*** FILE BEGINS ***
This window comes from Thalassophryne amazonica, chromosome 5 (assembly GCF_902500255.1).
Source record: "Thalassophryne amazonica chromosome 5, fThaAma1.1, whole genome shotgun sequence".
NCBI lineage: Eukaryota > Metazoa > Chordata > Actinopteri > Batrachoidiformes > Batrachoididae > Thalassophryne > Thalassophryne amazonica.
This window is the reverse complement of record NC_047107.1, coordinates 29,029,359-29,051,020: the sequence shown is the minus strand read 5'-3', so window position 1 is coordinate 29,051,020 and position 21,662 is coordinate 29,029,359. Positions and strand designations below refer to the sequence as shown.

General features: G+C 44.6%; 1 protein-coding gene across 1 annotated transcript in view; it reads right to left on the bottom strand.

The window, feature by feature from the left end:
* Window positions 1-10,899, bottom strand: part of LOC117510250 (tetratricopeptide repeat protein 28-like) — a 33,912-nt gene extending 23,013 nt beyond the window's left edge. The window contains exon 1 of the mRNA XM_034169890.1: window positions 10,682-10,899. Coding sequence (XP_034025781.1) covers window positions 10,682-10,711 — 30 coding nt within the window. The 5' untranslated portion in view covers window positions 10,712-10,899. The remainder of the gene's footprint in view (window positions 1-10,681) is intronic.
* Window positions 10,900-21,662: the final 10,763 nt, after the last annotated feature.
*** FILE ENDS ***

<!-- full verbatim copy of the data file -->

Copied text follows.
This window comes from Thalassophryne amazonica, chromosome 5 (assembly GCF_902500255.1).
Source record: "Thalassophryne amazonica chromosome 5, fThaAma1.1, whole genome shotgun sequence".
NCBI lineage: Eukaryota > Metazoa > Chordata > Actinopteri > Batrachoidiformes > Batrachoididae > Thalassophryne > Thalassophryne amazonica.
This window is the reverse complement of record NC_047107.1, coordinates 29,029,359-29,051,020: the sequence shown is the minus strand read 5'-3', so window position 1 is coordinate 29,051,020 and position 21,662 is coordinate 29,029,359. Positions and strand designations below refer to the sequence as shown.

General features: G+C 44.6%; 1 protein-coding gene across 1 annotated transcript in view; it reads right to left on the bottom strand.

The window, feature by feature from the left end:
* Window positions 1-10,899, bottom strand: part of LOC117510250 (tetratricopeptide repeat protein 28-like) — a 33,912-nt gene extending 23,013 nt beyond the window's left edge. The window contains exon 1 of the mRNA XM_034169890.1: window positions 10,682-10,899. Coding sequence (XP_034025781.1) covers window positions 10,682-10,711 — 30 coding nt within the window. The 5' untranslated portion in view covers window positions 10,712-10,899. The remainder of the gene's footprint in view (window positions 1-10,681) is intronic.
* Window positions 10,900-21,662: the final 10,763 nt, after the last annotated feature.